The amount and complexity of medical knowledge we need to keep up with is changing and growing at a remarkable rate. I was trained in an era in which it was taken as a given that congestive heart failure patients should not receive beta-blockers; now it is a big mistake if we don’t prescribe them in most cases. But even before starting medical school, most of us realize that things will change a lot, and many of us see that as a good thing. It keeps our work interesting. Just recently, our hospital had a guest speaker who talked about potential medical applications of nanotechnology. It was way over my head, but it sounded pretty cool.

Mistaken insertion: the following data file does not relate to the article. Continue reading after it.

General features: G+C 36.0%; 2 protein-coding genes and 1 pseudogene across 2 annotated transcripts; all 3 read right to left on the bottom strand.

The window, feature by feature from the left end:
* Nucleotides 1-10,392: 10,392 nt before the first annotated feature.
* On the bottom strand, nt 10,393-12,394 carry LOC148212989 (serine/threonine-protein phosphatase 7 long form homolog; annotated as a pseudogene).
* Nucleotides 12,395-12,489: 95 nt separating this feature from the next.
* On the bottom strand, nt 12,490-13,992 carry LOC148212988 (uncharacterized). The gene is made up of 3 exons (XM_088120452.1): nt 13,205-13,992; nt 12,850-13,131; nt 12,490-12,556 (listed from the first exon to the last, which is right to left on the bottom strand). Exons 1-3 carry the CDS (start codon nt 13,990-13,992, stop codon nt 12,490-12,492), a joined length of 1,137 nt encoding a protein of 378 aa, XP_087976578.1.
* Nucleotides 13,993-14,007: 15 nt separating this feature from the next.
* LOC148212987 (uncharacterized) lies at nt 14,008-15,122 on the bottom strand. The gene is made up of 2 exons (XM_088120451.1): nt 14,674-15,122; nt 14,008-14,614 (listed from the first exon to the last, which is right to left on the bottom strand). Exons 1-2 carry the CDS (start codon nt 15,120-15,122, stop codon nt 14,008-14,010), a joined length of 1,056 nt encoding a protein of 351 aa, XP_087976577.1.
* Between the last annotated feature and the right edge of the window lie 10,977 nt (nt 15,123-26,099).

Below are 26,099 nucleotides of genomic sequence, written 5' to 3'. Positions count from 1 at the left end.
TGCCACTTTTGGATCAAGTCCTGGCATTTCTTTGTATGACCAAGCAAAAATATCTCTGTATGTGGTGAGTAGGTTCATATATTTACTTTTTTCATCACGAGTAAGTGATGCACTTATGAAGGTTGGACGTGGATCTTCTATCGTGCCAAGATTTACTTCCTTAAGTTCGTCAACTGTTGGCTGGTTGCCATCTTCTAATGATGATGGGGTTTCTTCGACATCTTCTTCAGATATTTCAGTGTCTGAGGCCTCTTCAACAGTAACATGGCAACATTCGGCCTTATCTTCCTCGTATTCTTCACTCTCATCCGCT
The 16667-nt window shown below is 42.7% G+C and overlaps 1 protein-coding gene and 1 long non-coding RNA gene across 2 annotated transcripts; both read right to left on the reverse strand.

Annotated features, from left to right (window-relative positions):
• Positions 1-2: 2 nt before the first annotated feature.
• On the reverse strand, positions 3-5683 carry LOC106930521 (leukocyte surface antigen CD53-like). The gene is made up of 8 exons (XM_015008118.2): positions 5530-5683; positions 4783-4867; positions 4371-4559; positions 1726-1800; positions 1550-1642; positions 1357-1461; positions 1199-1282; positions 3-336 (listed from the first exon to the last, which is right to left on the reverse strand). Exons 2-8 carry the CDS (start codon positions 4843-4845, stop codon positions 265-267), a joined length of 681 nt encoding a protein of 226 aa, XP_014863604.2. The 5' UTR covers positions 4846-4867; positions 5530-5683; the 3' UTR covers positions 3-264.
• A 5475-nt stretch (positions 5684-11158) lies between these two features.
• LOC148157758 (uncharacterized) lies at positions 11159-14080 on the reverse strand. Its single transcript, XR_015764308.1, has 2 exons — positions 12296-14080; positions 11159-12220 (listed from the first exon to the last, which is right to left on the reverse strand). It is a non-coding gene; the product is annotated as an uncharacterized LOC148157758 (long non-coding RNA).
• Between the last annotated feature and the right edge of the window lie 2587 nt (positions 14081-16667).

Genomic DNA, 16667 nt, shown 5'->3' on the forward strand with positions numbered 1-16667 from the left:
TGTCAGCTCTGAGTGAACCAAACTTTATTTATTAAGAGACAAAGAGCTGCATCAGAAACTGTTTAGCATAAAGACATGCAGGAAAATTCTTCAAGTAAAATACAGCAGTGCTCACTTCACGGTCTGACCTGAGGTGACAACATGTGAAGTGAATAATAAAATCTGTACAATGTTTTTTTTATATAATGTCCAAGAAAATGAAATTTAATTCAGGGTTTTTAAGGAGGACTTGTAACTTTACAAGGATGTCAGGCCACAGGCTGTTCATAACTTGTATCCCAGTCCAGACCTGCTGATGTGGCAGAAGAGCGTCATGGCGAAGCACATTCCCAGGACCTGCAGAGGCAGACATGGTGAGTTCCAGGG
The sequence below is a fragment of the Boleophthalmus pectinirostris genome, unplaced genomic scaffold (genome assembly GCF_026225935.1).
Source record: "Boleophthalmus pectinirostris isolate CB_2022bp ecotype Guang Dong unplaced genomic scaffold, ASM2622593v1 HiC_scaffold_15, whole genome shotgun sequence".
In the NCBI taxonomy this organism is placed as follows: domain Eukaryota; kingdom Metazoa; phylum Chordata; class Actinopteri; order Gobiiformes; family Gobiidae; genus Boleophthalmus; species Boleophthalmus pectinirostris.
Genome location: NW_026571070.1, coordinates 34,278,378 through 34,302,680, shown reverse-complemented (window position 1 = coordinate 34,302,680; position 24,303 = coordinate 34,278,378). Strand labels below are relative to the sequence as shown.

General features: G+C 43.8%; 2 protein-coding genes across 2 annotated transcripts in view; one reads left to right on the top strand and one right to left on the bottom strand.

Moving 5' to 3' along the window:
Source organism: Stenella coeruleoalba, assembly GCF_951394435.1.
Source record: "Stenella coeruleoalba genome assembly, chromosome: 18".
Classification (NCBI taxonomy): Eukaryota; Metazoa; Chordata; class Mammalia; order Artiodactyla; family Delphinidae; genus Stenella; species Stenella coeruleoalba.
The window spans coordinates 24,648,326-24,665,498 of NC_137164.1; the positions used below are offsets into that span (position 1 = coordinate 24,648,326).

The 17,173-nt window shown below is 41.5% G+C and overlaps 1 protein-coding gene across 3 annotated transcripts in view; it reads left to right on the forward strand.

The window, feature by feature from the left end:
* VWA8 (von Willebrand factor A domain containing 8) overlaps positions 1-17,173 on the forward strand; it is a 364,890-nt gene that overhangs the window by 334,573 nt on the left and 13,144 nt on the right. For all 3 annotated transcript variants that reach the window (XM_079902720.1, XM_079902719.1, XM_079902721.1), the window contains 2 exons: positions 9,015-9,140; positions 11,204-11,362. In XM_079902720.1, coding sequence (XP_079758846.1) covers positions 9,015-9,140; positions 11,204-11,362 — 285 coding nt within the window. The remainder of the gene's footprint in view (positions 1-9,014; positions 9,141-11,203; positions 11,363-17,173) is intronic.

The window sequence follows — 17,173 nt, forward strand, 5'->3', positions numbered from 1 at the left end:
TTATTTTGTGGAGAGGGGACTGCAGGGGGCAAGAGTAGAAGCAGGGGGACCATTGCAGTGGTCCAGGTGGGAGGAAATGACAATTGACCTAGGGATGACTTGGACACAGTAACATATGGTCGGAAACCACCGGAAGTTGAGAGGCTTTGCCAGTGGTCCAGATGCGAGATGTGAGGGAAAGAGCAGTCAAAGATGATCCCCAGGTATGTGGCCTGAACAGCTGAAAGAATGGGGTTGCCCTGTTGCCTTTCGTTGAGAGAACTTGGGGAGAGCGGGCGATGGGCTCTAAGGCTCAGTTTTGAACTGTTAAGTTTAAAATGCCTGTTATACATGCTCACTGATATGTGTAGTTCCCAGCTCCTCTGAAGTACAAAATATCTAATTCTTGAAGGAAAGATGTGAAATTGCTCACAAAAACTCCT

Explore this issue:January 2010
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While I was prepared for ongoing changes in medical knowledge, I failed to anticipate how quickly the business of medicine would change during my career. I think the need to keep up with ever-increasing financial and regulatory issues siphons a lot of time and energy that could be used to keep up with the medical knowledge base. I wasn’t prepared for this when I started my career.
Because it is the start of a new year, I thought I would highlight one issue related to CPT coding: Medicare stopped recognizing consult codes as of Jan. 1 (see “Consultation Elimination,” p. 31).